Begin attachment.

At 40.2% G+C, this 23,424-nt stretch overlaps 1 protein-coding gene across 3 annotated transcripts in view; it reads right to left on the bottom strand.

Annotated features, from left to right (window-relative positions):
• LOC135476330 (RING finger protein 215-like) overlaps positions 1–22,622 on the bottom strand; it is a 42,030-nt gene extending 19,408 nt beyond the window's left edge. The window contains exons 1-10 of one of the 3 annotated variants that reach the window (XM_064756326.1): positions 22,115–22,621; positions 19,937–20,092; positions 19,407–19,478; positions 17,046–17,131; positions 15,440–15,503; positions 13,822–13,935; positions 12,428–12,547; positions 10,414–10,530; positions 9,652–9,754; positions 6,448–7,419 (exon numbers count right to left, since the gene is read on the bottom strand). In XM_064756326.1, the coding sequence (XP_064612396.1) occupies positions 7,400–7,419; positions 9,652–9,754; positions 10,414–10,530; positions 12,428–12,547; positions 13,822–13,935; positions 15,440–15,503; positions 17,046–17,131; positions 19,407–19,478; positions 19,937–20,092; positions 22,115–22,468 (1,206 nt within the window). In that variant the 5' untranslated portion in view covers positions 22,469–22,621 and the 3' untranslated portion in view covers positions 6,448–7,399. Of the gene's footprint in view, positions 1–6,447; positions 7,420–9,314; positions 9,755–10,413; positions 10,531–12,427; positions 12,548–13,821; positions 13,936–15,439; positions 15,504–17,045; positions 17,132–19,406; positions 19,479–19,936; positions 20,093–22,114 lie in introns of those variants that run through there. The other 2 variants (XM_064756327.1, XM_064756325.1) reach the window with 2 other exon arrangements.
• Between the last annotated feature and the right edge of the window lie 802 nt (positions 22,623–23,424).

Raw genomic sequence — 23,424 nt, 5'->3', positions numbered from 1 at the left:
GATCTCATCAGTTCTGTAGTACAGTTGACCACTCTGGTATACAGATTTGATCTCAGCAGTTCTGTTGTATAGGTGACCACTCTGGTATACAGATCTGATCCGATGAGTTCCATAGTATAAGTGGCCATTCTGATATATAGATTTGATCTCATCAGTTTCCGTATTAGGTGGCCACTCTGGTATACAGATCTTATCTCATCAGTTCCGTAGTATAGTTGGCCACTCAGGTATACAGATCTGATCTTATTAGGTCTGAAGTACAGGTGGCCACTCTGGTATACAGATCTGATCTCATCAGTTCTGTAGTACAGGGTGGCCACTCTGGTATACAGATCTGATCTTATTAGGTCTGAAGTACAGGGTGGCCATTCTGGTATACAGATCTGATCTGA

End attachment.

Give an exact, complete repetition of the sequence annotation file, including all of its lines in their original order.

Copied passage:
At 40.2% G+C, this 23,424-nt stretch overlaps 1 protein-coding gene across 3 annotated transcripts in view; it reads right to left on the bottom strand.

Annotated features, from left to right (window-relative positions):
• LOC135476330 (RING finger protein 215-like) overlaps positions 1–22,622 on the bottom strand; it is a 42,030-nt gene extending 19,408 nt beyond the window's left edge. The window contains exons 1-10 of one of the 3 annotated variants that reach the window (XM_064756326.1): positions 22,115–22,621; positions 19,937–20,092; positions 19,407–19,478; positions 17,046–17,131; positions 15,440–15,503; positions 13,822–13,935; positions 12,428–12,547; positions 10,414–10,530; positions 9,652–9,754; positions 6,448–7,419 (exon numbers count right to left, since the gene is read on the bottom strand). In XM_064756326.1, the coding sequence (XP_064612396.1) occupies positions 7,400–7,419; positions 9,652–9,754; positions 10,414–10,530; positions 12,428–12,547; positions 13,822–13,935; positions 15,440–15,503; positions 17,046–17,131; positions 19,407–19,478; positions 19,937–20,092; positions 22,115–22,468 (1,206 nt within the window). In that variant the 5' untranslated portion in view covers positions 22,469–22,621 and the 3' untranslated portion in view covers positions 6,448–7,399. Of the gene's footprint in view, positions 1–6,447; positions 7,420–9,314; positions 9,755–10,413; positions 10,531–12,427; positions 12,548–13,821; positions 13,936–15,439; positions 15,504–17,045; positions 17,132–19,406; positions 19,479–19,936; positions 20,093–22,114 lie in introns of those variants that run through there. The other 2 variants (XM_064756327.1, XM_064756325.1) reach the window with 2 other exon arrangements.
• Between the last annotated feature and the right edge of the window lie 802 nt (positions 22,623–23,424).

Raw genomic sequence — 23,424 nt, 5'->3', positions numbered from 1 at the left:
GATCTCATCAGTTCTGTAGTACAGTTGACCACTCTGGTATACAGATTTGATCTCAGCAGTTCTGTTGTATAGGTGACCACTCTGGTATACAGATCTGATCCGATGAGTTCCATAGTATAAGTGGCCATTCTGATATATAGATTTGATCTCATCAGTTTCCGTATTAGGTGGCCACTCTGGTATACAGATCTTATCTCATCAGTTCCGTAGTATAGTTGGCCACTCAGGTATACAGATCTGATCTTATTAGGTCTGAAGTACAGGTGGCCACTCTGGTATACAGATCTGATCTCATCAGTTCTGTAGTACAGGGTGGCCACTCTGGTATACAGATCTGATCTTATTAGGTCTGAAGTACAGGGTGGCCATTCTGGTATACAGATCTGATCTGA